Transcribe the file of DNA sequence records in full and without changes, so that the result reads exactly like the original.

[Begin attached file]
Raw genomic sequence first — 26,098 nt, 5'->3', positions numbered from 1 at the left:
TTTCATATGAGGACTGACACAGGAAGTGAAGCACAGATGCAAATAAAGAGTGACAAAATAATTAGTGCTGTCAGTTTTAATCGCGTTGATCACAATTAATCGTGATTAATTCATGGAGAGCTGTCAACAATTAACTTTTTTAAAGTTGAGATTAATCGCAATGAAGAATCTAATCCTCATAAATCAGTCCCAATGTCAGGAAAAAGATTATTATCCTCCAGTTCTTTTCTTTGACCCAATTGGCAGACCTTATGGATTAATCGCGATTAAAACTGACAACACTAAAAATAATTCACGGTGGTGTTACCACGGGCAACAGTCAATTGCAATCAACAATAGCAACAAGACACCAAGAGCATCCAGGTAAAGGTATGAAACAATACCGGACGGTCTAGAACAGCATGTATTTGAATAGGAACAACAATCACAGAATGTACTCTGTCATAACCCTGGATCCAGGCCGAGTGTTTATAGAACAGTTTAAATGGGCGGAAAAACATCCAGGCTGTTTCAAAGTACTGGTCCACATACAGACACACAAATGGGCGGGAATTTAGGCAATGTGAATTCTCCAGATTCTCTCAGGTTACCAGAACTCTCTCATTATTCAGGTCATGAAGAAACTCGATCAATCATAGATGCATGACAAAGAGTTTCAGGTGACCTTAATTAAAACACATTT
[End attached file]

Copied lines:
Raw genomic sequence first — 26,098 nt, 5'->3', positions numbered from 1 at the left:
TTTCATATGAGGACTGACACAGGAAGTGAAGCACAGATGCAAATAAAGAGTGACAAAATAATTAGTGCTGTCAGTTTTAATCGCGTTGATCACAATTAATCGTGATTAATTCATGGAGAGCTGTCAACAATTAACTTTTTTAAAGTTGAGATTAATCGCAATGAAGAATCTAATCCTCATAAATCAGTCCCAATGTCAGGAAAAAGATTATTATCCTCCAGTTCTTTTCTTTGACCCAATTGGCAGACCTTATGGATTAATCGCGATTAAAACTGACAACACTAAAAATAATTCACGGTGGTGTTACCACGGGCAACAGTCAATTGCAATCAACAATAGCAACAAGACACCAAGAGCATCCAGGTAAAGGTATGAAACAATACCGGACGGTCTAGAACAGCATGTATTTGAATAGGAACAACAATCACAGAATGTACTCTGTCATAACCCTGGATCCAGGCCGAGTGTTTATAGAACAGTTTAAATGGGCGGAAAAACATCCAGGCTGTTTCAAAGTACTGGTCCACATACAGACACACAAATGGGCGGGAATTTAGGCAATGTGAATTCTCCAGATTCTCTCAGGTTACCAGAACTCTCTCATTATTCAGGTCATGAAGAAACTCGATCAATCATAGATGCATGACAAAGAGTTTCAGGTGACCTTAATTAAAACACATTT